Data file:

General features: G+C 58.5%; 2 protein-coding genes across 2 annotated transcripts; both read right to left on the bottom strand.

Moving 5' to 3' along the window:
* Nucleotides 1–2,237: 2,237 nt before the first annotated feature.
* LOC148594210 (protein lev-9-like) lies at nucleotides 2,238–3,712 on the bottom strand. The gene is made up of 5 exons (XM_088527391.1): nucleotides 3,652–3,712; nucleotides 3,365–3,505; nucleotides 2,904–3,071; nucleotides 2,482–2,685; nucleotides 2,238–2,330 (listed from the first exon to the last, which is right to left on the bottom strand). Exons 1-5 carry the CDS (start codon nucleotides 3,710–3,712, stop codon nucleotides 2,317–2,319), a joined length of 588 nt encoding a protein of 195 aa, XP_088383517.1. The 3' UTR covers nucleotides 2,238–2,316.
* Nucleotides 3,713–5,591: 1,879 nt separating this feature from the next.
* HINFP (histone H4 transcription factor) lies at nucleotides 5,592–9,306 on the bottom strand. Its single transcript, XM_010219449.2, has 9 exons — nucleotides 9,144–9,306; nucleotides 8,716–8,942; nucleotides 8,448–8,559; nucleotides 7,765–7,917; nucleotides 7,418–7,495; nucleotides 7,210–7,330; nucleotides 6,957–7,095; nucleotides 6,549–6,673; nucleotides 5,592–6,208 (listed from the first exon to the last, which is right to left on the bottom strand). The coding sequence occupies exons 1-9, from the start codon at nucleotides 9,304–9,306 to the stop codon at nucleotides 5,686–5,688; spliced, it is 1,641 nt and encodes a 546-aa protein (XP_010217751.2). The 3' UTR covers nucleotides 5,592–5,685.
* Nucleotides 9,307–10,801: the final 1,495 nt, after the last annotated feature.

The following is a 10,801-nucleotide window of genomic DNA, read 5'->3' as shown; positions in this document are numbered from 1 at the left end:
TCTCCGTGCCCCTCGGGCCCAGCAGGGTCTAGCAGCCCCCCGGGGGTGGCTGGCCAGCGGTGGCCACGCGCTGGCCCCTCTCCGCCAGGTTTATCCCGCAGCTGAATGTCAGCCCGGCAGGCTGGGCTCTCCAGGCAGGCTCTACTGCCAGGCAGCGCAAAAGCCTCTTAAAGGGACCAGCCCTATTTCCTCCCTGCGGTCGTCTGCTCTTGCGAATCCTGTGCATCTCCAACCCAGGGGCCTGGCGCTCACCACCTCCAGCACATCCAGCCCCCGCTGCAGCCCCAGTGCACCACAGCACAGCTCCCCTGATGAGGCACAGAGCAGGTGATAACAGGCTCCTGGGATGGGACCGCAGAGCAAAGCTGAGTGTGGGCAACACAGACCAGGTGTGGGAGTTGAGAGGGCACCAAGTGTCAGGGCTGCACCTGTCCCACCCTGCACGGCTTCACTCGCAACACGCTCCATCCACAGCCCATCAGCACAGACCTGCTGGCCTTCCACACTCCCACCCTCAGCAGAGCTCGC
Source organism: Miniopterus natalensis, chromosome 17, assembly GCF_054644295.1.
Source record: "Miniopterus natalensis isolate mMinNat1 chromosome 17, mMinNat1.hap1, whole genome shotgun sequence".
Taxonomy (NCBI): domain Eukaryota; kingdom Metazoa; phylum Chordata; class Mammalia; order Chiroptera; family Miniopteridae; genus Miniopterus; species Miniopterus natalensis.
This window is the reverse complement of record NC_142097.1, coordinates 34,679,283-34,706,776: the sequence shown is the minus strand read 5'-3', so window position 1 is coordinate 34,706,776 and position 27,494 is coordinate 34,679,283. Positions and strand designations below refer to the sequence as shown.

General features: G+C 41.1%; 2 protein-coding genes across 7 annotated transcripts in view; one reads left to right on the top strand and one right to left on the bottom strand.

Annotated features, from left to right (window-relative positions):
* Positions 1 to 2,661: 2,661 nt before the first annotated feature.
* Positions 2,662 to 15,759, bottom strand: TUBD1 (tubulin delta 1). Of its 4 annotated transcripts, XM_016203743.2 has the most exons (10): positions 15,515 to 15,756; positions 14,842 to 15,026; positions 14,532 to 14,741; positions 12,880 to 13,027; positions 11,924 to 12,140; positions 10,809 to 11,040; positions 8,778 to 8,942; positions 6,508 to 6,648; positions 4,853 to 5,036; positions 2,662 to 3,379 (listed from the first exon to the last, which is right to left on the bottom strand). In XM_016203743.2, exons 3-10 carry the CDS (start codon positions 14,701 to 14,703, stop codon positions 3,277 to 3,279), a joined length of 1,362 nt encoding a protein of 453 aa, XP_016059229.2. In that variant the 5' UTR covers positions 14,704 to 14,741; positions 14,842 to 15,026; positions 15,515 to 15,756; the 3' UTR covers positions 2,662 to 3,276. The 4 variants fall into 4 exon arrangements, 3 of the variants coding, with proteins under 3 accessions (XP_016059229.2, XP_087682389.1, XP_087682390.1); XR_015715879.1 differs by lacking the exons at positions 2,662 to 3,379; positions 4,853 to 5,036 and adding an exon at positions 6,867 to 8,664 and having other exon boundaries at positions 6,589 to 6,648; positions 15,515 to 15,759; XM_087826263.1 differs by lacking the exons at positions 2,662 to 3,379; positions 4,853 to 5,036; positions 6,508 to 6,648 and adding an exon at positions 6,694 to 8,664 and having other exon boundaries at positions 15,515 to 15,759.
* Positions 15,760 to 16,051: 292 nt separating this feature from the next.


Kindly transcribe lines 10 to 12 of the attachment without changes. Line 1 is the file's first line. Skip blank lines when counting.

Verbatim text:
Source organism: Miniopterus natalensis, chromosome 17, assembly GCF_054644295.1.
Source record: "Miniopterus natalensis isolate mMinNat1 chromosome 17, mMinNat1.hap1, whole genome shotgun sequence".
Taxonomy (NCBI): domain Eukaryota; kingdom Metazoa; phylum Chordata; class Mammalia; order Chiroptera; family Miniopteridae; genus Miniopterus; species Miniopterus natalensis.